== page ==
I also had some work to do, so our first stopping point in San Antonio was the public library, where I hoped to recharge all our electronics and get a few hours of work done.
The main branch of the San Antonio library is ginormous and busy. The first parking space we found was on the roof of the parking deck - several stories high. The library itself had escalators (out of service while we were there), elevators, hallways, and people giving directions - and they weren't always correct. The place was busier than most malls I've been to in recent years. So busy, I actually couldn't work, so we cut our stay there short and went in search of food.
In case you haven't figured out by now, we're foodies and we search (usually on TripAdvisor) for the best local places we can find that fit a very small budget. For Texas, I also created a list of foods we must eat while here: barbecue, enchiladas, tacos, and tamales, and other Tex Mex as we encountered it. San Antonio did not disappoint!
The first place we went, I still can't pronounce the name, and I cheat by copying and pasting the name when I see it in print. I know Pollos means chicken, but that's as far as my own translation goes. Google Translate gives me the word Roasted, but that's not an accurate description of the food we got.
Pollos Asados Los Nortenos offers charbroiled chicken, served with rice, a grilled onion, lime wedge, and tortillas. You can order half a chicken or a whole one, and add beans to your order for an additional charge if you wish.
Look at this goodness:
We both ordered a half chicken meal, not really thinking that we'd each get one breast, one wing, one leg, one thigh, but we ended up having a full meal leftover for our dinner, so that worked out great! Flavors were incredible, and the prices affordable.
I was working while we were in San Antonio, but after the busy-ness of the main branch, I sought another and found a delightful one in the San Pedro branch, located in the San Pedro Springs Park, the second oldest park in the whole country.
The park wasn't very large, but seemed slightly inaccessible, at least from a visitor's point of view. Roads through the park had been blocked off, and there was limited street parking around it. The library parking lot had meters - we had to pay to park there. Library staff told us they were the park's meters, so we could stay there to utilize the park if we wanted - but we had to pay.
When we went back later, we found other parking in the lot of the Playhouse, which is part of the park property, too.
We ran into another problem while we were car camping in San Antonio.
We woke up one morning and discovered Tim's legs were swollen. We knew he had to get flat, so I found a cheap, cheap hotel on Hotwire and booked it that morning. We drove straight to the hotel, the Super 8 on N. St. Mary's, and they let us check in at 7 a.m. Tim took a shower, crawled into bed, and slept til noon while I worked and washed clothes. The hotel provides a washer and dryer for guests, so that made it very handy. The hotel had recently undergone a few renovations, and apparently, some folks decided to try to destroy the good work, so now the hotel requires a refundable $50 deposit upon check-in. It was refunded to my bank IMMEDIATELY upon checkout, so I got over my frustration about that. (I thought they might delay the deposit several days, like places tend to do, but they did not.)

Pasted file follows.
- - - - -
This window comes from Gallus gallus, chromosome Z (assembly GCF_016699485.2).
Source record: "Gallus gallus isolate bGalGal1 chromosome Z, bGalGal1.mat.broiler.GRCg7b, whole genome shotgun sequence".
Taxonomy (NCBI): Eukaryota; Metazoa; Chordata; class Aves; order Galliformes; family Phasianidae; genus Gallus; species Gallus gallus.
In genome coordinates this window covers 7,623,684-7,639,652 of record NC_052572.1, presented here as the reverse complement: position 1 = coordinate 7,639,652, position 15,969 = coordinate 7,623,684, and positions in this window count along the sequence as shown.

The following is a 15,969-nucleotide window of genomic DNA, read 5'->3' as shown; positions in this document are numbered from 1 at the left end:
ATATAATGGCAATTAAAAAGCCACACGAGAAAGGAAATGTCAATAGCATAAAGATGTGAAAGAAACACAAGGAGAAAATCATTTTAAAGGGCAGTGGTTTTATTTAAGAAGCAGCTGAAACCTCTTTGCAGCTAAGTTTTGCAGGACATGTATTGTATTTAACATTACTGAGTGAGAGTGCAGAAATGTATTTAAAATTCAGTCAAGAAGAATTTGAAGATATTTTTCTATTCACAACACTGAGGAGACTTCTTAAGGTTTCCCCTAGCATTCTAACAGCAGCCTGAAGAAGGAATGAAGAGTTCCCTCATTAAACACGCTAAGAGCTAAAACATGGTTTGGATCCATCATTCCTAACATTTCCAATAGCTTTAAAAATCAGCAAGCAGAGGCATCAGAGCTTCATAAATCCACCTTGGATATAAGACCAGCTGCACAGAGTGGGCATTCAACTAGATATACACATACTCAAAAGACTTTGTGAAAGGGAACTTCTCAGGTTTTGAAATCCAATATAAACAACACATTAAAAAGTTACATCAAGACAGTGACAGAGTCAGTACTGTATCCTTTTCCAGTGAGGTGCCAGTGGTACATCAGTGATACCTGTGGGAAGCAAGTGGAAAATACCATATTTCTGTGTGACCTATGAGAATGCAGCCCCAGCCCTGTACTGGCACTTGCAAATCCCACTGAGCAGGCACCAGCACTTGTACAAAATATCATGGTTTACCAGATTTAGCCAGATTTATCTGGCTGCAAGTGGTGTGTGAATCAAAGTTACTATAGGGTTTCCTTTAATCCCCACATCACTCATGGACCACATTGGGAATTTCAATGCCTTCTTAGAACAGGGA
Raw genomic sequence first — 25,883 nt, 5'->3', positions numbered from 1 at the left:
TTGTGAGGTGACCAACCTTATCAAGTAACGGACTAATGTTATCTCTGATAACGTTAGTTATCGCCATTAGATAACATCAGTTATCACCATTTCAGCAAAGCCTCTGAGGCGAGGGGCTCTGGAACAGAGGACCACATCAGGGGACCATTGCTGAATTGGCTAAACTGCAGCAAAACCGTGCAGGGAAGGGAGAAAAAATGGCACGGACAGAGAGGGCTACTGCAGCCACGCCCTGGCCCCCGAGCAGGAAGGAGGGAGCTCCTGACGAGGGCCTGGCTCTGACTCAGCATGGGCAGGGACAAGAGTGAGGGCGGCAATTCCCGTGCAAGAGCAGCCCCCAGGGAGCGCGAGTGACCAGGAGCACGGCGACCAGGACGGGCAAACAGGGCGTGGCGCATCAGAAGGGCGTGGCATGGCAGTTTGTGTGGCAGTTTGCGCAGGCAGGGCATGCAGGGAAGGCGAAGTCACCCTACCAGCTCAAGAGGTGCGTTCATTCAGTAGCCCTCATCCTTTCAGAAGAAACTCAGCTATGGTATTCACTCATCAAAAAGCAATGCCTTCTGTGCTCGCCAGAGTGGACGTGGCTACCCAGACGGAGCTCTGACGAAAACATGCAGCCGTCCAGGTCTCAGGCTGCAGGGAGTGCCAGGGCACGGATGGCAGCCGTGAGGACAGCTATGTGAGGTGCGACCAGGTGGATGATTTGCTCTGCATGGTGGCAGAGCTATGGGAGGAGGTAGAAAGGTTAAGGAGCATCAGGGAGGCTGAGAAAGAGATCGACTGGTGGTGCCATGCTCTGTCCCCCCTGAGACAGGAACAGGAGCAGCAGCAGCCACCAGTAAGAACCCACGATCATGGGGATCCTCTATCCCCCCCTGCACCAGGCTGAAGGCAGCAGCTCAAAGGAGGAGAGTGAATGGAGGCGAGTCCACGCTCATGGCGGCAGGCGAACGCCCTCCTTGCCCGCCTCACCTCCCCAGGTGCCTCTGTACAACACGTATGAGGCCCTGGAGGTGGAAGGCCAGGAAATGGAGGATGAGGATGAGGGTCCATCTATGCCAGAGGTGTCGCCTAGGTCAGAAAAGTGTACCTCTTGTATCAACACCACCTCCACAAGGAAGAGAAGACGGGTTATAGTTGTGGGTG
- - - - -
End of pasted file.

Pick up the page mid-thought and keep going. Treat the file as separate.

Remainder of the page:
The hotel also served another great purpose, so although it was an expense we weren't counting on, it ended up paying for itself in several ways. 1) the laundry was cheaper than elsewhere so we saved money that way; 2) free breakfast and coffee; 3) they let us check in very early in the day, so we got maximum use of our time there; 4) they graciously let us leave our car parked in their lot while we took the city bus to see the Alamo and Riverwalk after we checked out the next morning.
My budget really appreciated San Antonio. An all-day City Bus pass, purchased at the VIA bus office (or can be purchased at most HEB stores and other locations) was only $2.75 for me, $1.30 for Tim and good on any city bus or trolley all over the city. (Not good on the specialty Hop On-Hop Off buses, but still a great option.) Routes were a little confusing but we eventually figured it out, and the more lost we got, the more we saw of the city, so I didn't complain once.
The Alamo, as expected, was swarming with tourists. They put up these signs to not touch the walls, but that's what I wanted to do most - touching the history somehow makes me feel part of it. And I wanted to touch the walls before I ever saw the first sign - but they made the urge even greater.
We had little hints of sunshine during the day, but it was still pretty dreary and cool.
Getting to the RiverWalk proved quite challenging. I haven't figured out if they just like to give tourist the runaround, or if they're trying to keep it hidden, but there seemed to be no easy way to get there. For most folks, this may not be an issue, but for Tim, walking has become quite a chore, so we adapt.
Another budget friendly aspect of San Antonio was the RiverWalk boat cruise. The tourist office (across from the Alamo) was more keen to sell us the short cruise, which we purchased. Tim got a senior discount, so both passes were only $21 total. If we ever visit again - in warmer weather and with more time - I think we'd opt to buy the shuttle pass instead of the tour. The tour guide was fun, but I would have enjoyed seeing more of the actual riverwalk than the short loop this tour cruise provides.
And in case you're wondering, yes, I shot some photos of the colorful umbrellas, too - but I'm turning some of them into art, so you'll see those in the near future!
San Antonio was a great place to visit, and we will one day return.
Until then, we're #LeapFrogs on the move!
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